Chicago rats chew through car wires, make nests under hoods; what you can do

ByJason Knowles and Ann Pistone WLS logo
Saturday, November 11, 2023
Rats gone wild: Chicago rodents damage cars, build nests under hoods
Orkin rates Chicago as the U.S.'s rattiest city, and rats chewing through car wires and nesting under hoods are common problems. So what can you do?

CHICAGO (WLS) -- Rats feasting on your car's wires is a common problem in Chicago. But what can you do to stop them from attacking your vehicle, and what is the city doing to control its rat problem?

Rats can scurry by us as we're walking on the sidewalk, or nest in our yards, but did you know that rats could be under the hood of your car?

"Very gross," says Sianna Smith. Rats made a nest in her car while it was parked in Lakeview. "The rats have actually chewed my wires four different times."

Smith said the repeated rat damage has rung up a big bill.

"This whole thing cost $1,300," she said. "Very expensive rat problem."

Why do rats like to nest and nibble on those wires? Smith's mechanic Ken Ziolo of A&A automobile service said rats are sharpening teeth inside cars and seeking shelter.

"You can even see the droppings in there. They've already nested up in this one but they haven't eaten," he said.

He said they may be making a meal out of new car wires, many come coated in soy.

"I just think they must be smelling the soybean in the wiring cover, the covers of the wires," said Ziolo.

Ziolo uses a special rat repellant tape to cover wires that is red hot chili pepper scented. You can also buy the tape on your own.

"You can't watch it every minute of the day," said Janelle Iaccino from, Rose Pest Solutions. "Just getting in the habit of checking the undersides of your car before you get in and maybe popping that hood every once in a while to make sure there's not like nesting material in there or any indication of that presence."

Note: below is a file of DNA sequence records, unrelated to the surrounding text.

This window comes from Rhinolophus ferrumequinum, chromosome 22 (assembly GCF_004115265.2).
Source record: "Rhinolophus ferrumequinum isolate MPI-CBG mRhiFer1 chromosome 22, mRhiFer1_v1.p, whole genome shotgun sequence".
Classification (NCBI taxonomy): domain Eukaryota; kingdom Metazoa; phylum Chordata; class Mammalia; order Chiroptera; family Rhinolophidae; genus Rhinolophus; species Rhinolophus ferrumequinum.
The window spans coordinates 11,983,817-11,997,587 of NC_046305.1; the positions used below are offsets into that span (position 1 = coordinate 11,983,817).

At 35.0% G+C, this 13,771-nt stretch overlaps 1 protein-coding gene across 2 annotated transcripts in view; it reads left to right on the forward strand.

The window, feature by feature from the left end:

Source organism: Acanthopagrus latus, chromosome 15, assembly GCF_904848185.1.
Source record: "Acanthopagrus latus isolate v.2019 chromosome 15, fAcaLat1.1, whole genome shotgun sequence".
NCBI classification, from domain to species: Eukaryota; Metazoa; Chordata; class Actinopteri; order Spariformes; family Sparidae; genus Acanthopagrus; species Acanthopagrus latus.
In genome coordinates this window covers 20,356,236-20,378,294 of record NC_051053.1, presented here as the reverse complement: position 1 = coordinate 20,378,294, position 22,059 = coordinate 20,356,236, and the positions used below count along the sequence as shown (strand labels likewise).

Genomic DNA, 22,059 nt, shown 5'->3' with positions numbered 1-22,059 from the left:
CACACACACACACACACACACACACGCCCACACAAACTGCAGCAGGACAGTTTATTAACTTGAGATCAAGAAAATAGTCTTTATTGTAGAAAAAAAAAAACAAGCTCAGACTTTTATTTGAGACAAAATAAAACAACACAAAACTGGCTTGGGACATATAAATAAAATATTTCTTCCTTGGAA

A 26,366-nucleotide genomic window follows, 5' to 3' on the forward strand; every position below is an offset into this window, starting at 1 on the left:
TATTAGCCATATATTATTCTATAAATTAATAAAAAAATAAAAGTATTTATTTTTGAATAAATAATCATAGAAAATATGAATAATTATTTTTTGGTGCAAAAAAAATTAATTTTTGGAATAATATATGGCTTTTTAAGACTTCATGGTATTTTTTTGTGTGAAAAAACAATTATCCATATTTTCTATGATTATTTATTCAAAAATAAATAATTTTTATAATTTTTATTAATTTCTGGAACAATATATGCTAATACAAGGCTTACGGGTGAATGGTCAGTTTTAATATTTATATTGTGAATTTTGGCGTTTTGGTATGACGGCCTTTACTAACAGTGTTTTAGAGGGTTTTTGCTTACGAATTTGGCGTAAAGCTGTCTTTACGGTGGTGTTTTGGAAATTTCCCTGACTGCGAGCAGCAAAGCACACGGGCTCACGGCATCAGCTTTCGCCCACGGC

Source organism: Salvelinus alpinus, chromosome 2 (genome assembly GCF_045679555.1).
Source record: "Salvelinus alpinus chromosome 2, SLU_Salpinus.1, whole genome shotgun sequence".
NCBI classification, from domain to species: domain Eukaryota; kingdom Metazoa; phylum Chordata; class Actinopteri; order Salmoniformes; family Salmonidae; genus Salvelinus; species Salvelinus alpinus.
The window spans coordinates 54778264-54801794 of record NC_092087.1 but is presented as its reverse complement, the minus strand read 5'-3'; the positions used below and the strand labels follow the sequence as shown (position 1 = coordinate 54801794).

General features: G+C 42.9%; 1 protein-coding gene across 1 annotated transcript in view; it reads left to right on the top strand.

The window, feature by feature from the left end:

She said you should also avoid parking near a food source.

"Don't park next to an overflowing garbage can because that's where, think about where the rats will be most likely to be appearing and look for things like burrow holes too," she advised.

"Usually a burrow hole will have an entry hole and at least one exit hole for quick escapes," said Iaccino who shared more pictures of burrow holes rats can make. "Their bodies are like the cartilage in our ears, they can fold their bodies and flatten them so much so like they only need the size of a quarter to fit through, so if you're looking underneath your doors and you see lights coming through there and it's the size of a quarter, you could have rats in your house."

She said weather stripping or door sweeps will block the rat's path. You should also report any rats to 311 City Services.

"I have a couple guys who will stomp on them, some really good guys. Their job is to kill them," said Josie Cruz, the Deputy Commissioner of Chicago's Bureau of Rodent Control, which is part of The Department of Streets and Sanitation. "So what they found is that they found a burrow where it shows that the rats going in and out."

They sweep alleys for burrows. Then, they put bait and newspaper in the holes and come back a week later.

"And they'll see if that's pushed out, then we'll go ahead and rebait it again we know it's active," said Cruz. "But if it doesn't open up, that means that there was no rat activity in there."

Both Cruz and Iaccino said the problems became more visible during the pandemic when many rats moved from restaurants and found more food sources near homes and gardens.

But now the city says rat complaints are down. So far this year the city received 38,742 rodent-related service requests compared to 40,173 for the same time period in 2022.

Chicago was named the rattiest city in the U.S. for the ninth consecutive year, according to Orkin pest control. However the city said that's not an official count of rats.

"We aren't the rattiest city, it's just that Orkin gets more calls from Chicago compared to other cities," Cruz said.

She said her department will usually respond to 311 within about five days, but she and other experts encourage residents to do their part by keeping garbage contained. Also ask the city for a new garbage cart if yours has a hole or a broken lid.

"They love the garbage, they love just anything they can get their hands on," Cruz said.

"It is a health risk, it's not just a nuisance. These are vectors of disease, and you want to make sure that they stay out at all costs," said Iaccino.

Some neighborhood programs have used feral cats to fight rats. That's not something the city officially endorses, saying that too many wild cats could bring other health concerns.

The city plans to add an additional $1.5 million to fight rats in next year's budget and five more rodent control crews will be added next year as well.